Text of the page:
I like learning the story as I write it without planning.

Another Example

Often, I only have a scene in my mind when I start thinking of a story. If that’s the case,

I write that one scene, hoping to get a feel for the characters. Here’s a shortened version of the possible ways' I’d turn that into an entire novel, if the scene really stuck in my head.

A man steals a hot dog from a vendor, running off before paying. A woman witnesses it, and for some reason, pays the vendor, makes it seem normal and then follows the man. (I’d probably write around a thousand words for this scene, just because that’s what scenes average in my rough drafts.)

When I finish that scene, I’d ask myself, “What if she found him?” And I’d start the next scene that pops into my head.

She asked the man, “Why did you do that?”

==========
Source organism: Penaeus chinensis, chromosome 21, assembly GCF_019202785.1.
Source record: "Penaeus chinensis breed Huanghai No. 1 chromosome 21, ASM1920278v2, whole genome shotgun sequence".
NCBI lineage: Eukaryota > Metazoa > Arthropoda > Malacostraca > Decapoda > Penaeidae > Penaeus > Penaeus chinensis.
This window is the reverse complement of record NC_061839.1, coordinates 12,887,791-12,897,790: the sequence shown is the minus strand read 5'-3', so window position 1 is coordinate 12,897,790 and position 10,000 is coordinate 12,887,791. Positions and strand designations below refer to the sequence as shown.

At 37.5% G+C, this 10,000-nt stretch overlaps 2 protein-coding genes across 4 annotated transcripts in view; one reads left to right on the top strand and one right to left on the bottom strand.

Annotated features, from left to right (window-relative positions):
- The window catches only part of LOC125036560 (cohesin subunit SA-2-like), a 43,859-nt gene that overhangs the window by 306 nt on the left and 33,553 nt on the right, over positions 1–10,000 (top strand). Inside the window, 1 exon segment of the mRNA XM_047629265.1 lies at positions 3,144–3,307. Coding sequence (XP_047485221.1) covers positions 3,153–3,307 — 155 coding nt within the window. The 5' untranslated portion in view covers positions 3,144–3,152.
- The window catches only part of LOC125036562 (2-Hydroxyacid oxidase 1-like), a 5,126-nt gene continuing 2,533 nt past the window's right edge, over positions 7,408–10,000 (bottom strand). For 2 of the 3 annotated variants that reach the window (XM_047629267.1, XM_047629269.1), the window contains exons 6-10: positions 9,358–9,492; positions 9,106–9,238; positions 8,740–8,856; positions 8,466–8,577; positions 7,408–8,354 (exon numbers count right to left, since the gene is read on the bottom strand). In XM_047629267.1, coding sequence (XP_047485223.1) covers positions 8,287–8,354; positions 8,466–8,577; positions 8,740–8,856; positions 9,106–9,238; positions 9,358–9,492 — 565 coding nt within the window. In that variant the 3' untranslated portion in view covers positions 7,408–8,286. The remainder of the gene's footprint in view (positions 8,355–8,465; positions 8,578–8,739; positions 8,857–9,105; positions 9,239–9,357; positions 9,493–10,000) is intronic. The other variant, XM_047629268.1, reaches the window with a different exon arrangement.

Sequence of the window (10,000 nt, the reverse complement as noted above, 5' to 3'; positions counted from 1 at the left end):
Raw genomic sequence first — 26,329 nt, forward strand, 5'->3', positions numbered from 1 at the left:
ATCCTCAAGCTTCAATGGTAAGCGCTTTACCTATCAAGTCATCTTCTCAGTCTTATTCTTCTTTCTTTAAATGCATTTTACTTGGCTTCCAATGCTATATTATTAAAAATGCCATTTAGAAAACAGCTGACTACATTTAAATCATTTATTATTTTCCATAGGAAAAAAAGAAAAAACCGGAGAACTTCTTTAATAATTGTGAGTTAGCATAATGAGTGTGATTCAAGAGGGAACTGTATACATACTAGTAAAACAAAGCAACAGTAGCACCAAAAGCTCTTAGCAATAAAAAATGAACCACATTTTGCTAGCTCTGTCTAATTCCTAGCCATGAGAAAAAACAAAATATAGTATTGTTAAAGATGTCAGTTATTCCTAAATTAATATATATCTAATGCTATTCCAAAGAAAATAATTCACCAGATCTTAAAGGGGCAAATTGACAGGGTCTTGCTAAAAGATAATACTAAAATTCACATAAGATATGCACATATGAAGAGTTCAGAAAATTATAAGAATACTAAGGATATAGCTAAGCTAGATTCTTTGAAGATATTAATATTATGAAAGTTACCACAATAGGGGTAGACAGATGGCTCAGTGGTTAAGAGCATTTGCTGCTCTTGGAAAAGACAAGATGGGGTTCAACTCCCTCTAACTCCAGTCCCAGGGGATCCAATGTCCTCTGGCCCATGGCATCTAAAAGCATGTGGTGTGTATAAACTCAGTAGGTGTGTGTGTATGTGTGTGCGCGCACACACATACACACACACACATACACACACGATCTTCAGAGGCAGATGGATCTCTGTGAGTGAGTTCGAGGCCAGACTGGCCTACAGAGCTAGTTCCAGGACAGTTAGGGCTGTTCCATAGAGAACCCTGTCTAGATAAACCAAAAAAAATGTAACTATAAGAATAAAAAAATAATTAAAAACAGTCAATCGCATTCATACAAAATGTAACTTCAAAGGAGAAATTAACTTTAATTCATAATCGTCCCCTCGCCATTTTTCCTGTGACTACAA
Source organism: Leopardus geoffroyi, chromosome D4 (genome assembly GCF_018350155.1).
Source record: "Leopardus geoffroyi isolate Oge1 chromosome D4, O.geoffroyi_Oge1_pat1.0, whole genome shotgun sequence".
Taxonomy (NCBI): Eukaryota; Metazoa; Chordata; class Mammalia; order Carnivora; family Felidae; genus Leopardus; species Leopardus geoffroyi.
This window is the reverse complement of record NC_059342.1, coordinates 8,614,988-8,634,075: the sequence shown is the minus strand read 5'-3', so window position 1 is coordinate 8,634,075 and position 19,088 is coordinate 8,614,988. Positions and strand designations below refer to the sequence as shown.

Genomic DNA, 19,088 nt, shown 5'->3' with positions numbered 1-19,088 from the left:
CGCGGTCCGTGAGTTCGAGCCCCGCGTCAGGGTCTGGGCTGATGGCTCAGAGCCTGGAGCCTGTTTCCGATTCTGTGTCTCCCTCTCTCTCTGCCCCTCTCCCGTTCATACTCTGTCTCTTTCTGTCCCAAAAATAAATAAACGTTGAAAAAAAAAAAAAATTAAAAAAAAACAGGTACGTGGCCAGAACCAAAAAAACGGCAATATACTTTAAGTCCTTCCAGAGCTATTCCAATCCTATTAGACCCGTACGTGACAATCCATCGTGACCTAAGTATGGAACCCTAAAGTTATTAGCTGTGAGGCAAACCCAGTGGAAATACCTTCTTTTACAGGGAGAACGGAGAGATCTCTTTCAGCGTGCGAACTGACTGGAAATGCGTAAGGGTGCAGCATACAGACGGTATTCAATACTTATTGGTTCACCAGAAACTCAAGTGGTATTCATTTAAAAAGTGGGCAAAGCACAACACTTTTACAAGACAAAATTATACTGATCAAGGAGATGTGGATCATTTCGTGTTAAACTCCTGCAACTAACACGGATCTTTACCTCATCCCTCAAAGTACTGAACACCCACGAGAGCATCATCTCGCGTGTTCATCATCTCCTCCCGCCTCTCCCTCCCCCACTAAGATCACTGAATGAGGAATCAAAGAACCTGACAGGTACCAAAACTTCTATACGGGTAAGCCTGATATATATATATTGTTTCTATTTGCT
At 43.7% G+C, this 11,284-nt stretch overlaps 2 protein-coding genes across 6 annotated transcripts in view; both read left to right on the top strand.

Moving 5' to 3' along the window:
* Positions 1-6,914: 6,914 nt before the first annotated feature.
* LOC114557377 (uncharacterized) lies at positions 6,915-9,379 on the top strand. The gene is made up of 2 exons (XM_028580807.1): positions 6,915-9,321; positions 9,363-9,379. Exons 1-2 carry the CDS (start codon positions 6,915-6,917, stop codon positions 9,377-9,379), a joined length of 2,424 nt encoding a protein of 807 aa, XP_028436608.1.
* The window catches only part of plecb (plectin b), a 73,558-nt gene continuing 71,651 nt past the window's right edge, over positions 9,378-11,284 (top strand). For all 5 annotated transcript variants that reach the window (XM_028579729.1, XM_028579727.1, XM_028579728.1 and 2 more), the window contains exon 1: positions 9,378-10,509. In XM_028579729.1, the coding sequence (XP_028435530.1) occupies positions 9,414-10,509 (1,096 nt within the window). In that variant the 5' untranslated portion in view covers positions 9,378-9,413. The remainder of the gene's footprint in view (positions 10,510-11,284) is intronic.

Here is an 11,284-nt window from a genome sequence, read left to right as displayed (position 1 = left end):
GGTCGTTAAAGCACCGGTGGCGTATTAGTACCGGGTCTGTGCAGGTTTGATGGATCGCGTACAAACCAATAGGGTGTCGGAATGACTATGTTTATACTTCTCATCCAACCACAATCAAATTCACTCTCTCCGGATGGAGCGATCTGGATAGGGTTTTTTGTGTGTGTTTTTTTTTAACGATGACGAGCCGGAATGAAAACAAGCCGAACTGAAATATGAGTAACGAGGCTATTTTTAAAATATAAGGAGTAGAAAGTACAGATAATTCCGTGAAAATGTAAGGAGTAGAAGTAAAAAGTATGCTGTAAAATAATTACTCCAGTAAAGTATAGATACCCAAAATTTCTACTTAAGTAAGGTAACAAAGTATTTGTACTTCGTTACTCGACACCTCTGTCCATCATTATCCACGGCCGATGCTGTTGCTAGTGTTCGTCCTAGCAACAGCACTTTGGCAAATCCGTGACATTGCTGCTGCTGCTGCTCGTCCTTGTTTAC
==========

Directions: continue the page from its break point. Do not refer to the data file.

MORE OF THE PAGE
“Do what?”

“Steal a hot dog?”

“Why shouldn’t I?”

“Because it’s wrong. The vendor needs the money, otherwise he’d just be giving them away.”

The man refused to meet her gaze. “He deserved it. Besides, it’s not for me.”

“Who’s it for?”

At this point, I’d have to stop and decide who the hot dog is for and whether the man is going to tell the woman anything, or walk away. Or? What else could he do?

“Here hold this,” he said and thrust the coney dog at her. The scent of saur kraut sickened her, but she held on to it.

“Hey! Come on. I got her,” the man yelled and suddenly the duo was surrounded by uniformed police officers, with shields and masks.

“What the hell?” she muttered and considered running, she hadn’t done anything wrong. But clearly, they’d realize she was innocent. It’d just take a few seconds to explain and she’d be back to work at her boring desk job, wishing for five o’clock and a martini.

So I’d figure out how this scene ended, and then ask myself, “Now what?”

Once I have an idea of where the story’s going, how the characters behave, I tend to sit down and write out a list of possible things that happens in the story.

The cops don’t believe the woman.

She ends up in jail

The vendor can’t be found to corroborate her story

The original thief shows up, wearing a disguise, and bails her out of jail

She doesn’t trust him but agrees to talk to him, there must be some crazy explanation for this.

He buys her a martini